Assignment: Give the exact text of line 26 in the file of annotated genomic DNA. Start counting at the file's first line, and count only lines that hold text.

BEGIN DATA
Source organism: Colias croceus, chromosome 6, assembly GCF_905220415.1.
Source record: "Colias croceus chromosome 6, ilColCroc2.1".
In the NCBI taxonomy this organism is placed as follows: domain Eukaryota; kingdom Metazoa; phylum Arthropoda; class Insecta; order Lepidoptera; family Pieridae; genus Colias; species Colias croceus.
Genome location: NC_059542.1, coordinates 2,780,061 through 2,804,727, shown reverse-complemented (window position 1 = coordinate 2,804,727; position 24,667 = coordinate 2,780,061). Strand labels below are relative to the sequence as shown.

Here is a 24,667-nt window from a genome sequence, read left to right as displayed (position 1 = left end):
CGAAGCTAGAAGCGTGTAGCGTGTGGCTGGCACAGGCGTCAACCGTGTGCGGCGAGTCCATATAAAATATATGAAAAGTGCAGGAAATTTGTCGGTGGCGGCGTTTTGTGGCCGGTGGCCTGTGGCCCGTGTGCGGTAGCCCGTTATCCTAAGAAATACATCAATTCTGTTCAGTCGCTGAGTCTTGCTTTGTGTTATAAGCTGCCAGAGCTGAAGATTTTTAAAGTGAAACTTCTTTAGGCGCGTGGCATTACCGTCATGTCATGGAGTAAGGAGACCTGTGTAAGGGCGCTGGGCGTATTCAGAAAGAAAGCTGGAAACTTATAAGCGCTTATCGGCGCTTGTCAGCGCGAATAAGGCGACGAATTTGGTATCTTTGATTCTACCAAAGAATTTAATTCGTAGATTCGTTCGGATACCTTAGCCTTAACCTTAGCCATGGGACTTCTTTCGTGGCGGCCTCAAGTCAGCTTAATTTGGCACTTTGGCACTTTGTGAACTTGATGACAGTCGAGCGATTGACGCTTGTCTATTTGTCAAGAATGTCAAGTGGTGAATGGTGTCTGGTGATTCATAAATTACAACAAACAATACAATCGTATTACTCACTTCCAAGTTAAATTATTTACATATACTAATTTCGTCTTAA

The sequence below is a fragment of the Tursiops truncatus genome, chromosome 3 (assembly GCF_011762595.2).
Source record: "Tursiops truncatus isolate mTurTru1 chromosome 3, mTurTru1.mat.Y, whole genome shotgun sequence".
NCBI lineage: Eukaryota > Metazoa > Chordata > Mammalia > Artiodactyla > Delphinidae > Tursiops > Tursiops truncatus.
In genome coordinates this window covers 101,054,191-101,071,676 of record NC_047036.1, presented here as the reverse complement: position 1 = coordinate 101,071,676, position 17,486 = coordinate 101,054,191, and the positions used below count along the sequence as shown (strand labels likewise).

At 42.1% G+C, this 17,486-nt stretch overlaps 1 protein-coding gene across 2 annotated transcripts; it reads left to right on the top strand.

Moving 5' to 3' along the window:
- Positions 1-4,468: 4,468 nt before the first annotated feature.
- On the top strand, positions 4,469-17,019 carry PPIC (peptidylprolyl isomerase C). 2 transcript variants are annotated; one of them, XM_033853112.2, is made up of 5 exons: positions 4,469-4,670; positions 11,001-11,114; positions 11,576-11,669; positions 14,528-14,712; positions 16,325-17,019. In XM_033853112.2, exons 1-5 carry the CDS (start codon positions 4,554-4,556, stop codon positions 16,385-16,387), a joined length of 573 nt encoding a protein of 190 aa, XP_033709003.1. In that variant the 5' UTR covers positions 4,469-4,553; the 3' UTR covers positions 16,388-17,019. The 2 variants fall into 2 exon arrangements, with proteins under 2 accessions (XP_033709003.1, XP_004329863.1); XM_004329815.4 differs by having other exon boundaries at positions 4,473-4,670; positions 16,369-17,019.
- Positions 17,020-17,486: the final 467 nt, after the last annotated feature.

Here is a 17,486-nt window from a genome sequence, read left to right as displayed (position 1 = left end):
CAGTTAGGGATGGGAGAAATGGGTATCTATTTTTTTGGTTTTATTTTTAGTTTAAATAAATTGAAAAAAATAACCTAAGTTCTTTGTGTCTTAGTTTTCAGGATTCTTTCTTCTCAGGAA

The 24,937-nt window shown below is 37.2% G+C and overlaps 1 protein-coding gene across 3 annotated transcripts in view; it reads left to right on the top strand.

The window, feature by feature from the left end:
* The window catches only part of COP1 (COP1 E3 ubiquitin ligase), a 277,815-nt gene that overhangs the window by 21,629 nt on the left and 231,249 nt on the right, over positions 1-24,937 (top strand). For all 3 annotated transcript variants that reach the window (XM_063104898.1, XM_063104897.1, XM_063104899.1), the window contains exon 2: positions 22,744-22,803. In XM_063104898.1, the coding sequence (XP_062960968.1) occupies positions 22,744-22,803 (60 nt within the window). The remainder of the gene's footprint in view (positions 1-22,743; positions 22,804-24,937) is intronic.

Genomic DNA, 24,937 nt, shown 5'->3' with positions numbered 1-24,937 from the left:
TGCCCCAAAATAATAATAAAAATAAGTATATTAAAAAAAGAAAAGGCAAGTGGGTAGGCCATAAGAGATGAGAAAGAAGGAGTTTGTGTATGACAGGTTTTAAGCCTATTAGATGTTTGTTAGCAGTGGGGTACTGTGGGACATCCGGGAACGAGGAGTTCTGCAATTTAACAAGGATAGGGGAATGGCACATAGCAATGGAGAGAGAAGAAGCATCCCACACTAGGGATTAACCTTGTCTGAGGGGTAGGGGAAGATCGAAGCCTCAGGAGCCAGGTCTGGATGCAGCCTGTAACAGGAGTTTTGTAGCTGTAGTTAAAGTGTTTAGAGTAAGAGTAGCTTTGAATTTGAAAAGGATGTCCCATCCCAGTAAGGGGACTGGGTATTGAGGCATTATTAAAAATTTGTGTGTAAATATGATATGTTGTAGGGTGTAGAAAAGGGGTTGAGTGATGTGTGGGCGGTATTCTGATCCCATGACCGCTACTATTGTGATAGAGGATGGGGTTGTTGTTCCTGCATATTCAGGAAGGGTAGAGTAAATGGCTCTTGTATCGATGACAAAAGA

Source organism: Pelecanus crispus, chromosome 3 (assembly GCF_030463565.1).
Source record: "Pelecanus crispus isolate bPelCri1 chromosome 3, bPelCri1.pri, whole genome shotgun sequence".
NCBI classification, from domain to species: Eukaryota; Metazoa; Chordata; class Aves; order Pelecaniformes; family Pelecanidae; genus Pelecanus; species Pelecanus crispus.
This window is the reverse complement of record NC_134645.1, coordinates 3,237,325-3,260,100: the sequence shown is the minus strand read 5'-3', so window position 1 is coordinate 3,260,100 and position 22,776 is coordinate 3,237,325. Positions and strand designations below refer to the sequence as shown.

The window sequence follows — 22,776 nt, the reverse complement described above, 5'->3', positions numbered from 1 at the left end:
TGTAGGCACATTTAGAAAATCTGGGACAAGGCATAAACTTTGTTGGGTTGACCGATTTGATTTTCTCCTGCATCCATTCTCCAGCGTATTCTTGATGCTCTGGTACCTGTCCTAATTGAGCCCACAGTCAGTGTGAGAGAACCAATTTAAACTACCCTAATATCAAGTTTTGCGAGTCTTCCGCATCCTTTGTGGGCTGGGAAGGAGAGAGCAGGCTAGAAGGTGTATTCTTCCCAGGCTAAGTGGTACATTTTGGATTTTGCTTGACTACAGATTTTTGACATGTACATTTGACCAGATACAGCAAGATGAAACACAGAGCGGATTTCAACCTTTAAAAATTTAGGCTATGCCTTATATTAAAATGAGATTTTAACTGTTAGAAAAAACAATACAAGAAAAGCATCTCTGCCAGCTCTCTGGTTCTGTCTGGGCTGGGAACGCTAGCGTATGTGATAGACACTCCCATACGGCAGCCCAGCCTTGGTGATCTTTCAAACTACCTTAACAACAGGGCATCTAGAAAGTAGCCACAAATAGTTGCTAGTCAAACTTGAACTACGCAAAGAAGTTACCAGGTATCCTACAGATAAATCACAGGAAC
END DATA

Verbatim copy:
This window is the reverse complement of record NC_134645.1, coordinates 3,237,325-3,260,100: the sequence shown is the minus strand read 5'-3', so window position 1 is coordinate 3,260,100 and position 22,776 is coordinate 3,237,325. Positions and strand designations below refer to the sequence as shown.